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  • Spring Hughes Mason McCaffrey 2017 Post-print

    Rights statement: This is the author’s version of a work that was accepted for publication in Journal of Operations Management. Changes resulting from the publishing process, such as peer review, editing, corrections, structural formatting, and other quality control mechanisms may not be reflected in this document. Changes may have been made to this work since it was submitted for publication. A definitive version was subsequently published in Journal of Operations Management, 49-51, 2017 DOI: 10.1016/j.jom.2016.12.003

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    Available under license: CC BY-NC-ND: Creative Commons Attribution-NonCommercial-NoDerivatives 4.0 International License

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Creating the competitive edge: a new relationship between operations management and industrial policy

Research output: Contribution to journalJournal article

Published
<mark>Journal publication date</mark>1/03/2017
<mark>Journal</mark>Journal of Operations Management
Volume49-51
Number of pages14
Pages (from-to)6-19
Publication statusPublished
Early online date1/02/17
Original languageEnglish

Abstract

Policy interventions by governments to alter the structure of economic activity have either been dismissed or ignored by operations management (OM) scholars. However, in recent years, such ‘industrial policy’ measures have gained increasing support in developed economies, particularly in relation to manufacturing. This paper argues that contemporary manufacturing in high-cost economies is rooted in technological innovation. As such, it can be enhanced by industrial policy interventions that prevent systems failures in the process of turning technological innovation into commercially viable products. In particular, we argue that this can be achieved by establishing non-firm, intermediate research organizations and by other measures to change the institutional architecture of an economy. We disagree with claims in earlier OM literature that industrial policy is all but irrelevant to manufacturing firms and to OM. Instead, we argue that OM must broaden its conceptual scope so as to encompass active engagement with non-firm network participants such as government-supported intermediate research organizations, and that, as well as learning to be effective users of industrial policy, OM practitioners and academics should engage actively in the development of industrial policy. In this way, high-value, high-productivity manufacturing can be viable in high-cost economic environments.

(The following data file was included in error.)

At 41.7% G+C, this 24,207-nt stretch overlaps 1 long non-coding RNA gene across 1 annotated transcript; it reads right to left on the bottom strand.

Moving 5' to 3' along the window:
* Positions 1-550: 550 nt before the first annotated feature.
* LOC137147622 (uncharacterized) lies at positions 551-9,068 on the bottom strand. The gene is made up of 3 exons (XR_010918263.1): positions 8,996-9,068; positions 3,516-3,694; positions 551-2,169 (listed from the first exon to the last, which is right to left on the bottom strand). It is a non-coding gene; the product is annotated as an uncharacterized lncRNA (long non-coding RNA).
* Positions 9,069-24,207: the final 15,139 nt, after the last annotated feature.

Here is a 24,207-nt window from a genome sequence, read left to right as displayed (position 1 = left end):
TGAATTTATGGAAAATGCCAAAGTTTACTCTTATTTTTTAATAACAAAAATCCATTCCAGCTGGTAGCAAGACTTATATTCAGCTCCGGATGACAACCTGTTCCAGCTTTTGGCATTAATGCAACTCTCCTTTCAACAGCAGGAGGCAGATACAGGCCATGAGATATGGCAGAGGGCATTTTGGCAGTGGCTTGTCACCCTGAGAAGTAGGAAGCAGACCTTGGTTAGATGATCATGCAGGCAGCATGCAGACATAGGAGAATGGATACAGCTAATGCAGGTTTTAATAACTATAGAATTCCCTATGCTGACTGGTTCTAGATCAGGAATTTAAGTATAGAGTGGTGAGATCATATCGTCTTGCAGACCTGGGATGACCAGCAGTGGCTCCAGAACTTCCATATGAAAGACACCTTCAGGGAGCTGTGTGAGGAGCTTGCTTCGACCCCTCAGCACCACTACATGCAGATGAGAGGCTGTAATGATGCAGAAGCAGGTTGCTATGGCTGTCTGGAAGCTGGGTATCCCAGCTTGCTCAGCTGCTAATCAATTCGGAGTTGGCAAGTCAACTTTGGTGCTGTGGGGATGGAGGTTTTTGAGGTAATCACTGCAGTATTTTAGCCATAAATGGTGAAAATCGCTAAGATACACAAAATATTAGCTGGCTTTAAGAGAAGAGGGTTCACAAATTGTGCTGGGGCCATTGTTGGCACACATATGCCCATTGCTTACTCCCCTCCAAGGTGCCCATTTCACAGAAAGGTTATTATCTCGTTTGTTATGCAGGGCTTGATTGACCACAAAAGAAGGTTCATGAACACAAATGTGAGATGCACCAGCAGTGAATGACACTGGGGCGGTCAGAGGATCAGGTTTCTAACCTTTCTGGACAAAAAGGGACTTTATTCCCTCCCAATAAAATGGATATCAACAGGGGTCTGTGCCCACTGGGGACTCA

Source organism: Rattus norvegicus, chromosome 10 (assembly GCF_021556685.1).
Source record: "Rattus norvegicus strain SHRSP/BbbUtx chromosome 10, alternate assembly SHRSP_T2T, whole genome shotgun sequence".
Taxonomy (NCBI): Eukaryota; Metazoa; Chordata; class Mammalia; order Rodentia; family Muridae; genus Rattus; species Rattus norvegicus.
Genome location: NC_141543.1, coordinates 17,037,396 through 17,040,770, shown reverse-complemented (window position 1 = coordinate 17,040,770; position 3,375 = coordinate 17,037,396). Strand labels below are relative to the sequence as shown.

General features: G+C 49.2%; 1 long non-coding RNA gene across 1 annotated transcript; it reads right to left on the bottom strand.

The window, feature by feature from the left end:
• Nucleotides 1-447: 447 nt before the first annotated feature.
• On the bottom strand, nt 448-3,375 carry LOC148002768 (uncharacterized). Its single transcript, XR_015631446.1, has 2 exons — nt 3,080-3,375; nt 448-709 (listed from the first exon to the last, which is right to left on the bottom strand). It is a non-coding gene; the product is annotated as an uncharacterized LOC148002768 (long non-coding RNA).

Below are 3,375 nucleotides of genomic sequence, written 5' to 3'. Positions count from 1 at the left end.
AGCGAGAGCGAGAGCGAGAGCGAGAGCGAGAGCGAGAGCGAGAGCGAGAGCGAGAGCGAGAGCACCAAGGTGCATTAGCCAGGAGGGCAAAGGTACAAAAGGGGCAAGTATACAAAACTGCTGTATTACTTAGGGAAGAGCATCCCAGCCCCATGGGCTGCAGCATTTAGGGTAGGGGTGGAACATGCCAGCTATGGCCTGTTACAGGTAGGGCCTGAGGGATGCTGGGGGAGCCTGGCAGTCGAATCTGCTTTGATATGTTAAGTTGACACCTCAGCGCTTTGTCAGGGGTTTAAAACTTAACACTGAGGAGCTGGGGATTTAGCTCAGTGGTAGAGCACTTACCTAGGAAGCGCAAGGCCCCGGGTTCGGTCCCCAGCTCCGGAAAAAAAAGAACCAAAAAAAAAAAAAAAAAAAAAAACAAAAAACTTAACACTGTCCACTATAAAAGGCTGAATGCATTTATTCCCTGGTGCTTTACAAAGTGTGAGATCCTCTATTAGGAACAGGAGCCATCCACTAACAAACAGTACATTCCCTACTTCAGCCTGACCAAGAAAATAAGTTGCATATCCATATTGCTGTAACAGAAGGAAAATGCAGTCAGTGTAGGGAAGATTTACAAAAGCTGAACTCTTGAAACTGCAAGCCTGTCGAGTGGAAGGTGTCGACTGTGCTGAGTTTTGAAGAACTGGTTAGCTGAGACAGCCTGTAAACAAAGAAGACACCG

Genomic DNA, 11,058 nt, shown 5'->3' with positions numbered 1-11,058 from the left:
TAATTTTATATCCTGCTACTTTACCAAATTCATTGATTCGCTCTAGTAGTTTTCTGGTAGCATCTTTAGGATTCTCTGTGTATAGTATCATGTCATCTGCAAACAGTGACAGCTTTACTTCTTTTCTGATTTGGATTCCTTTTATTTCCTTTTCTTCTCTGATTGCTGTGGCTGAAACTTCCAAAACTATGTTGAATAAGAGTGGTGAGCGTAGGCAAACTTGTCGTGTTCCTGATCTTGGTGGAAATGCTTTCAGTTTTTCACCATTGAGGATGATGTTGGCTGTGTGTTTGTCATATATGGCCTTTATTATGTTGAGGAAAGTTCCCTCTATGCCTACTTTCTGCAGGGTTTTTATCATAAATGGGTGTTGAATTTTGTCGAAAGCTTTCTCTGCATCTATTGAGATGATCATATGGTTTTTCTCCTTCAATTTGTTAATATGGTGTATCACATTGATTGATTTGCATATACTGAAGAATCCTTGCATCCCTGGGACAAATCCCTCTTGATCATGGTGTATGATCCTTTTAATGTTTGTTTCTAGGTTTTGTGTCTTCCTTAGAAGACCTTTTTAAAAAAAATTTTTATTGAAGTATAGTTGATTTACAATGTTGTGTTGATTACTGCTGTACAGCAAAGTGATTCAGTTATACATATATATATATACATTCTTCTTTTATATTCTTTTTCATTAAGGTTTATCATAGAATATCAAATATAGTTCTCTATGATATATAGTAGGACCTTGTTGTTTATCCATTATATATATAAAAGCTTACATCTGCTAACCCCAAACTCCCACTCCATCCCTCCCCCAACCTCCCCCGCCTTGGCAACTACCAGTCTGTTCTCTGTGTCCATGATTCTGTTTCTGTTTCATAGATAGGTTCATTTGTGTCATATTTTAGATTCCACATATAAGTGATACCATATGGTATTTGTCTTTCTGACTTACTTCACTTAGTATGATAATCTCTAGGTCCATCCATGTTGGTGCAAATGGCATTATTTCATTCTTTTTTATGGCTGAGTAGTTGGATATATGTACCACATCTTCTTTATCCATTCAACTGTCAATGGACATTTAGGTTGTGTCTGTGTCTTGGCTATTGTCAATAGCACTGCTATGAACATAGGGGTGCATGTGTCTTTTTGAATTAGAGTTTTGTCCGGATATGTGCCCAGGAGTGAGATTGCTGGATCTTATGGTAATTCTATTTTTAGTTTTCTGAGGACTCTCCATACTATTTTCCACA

Bibliographic note

This is the author’s version of a work that was accepted for publication in Journal of Operations Management. Changes resulting from the publishing process, such as peer review, editing, corrections, structural formatting, and other quality control mechanisms may not be reflected in this document. Changes may have been made to this work since it was submitted for publication. A definitive version was subsequently published in Journal of Operations Management, 49-51, 2017 DOI: 10.1016/j.jom.2016.12.003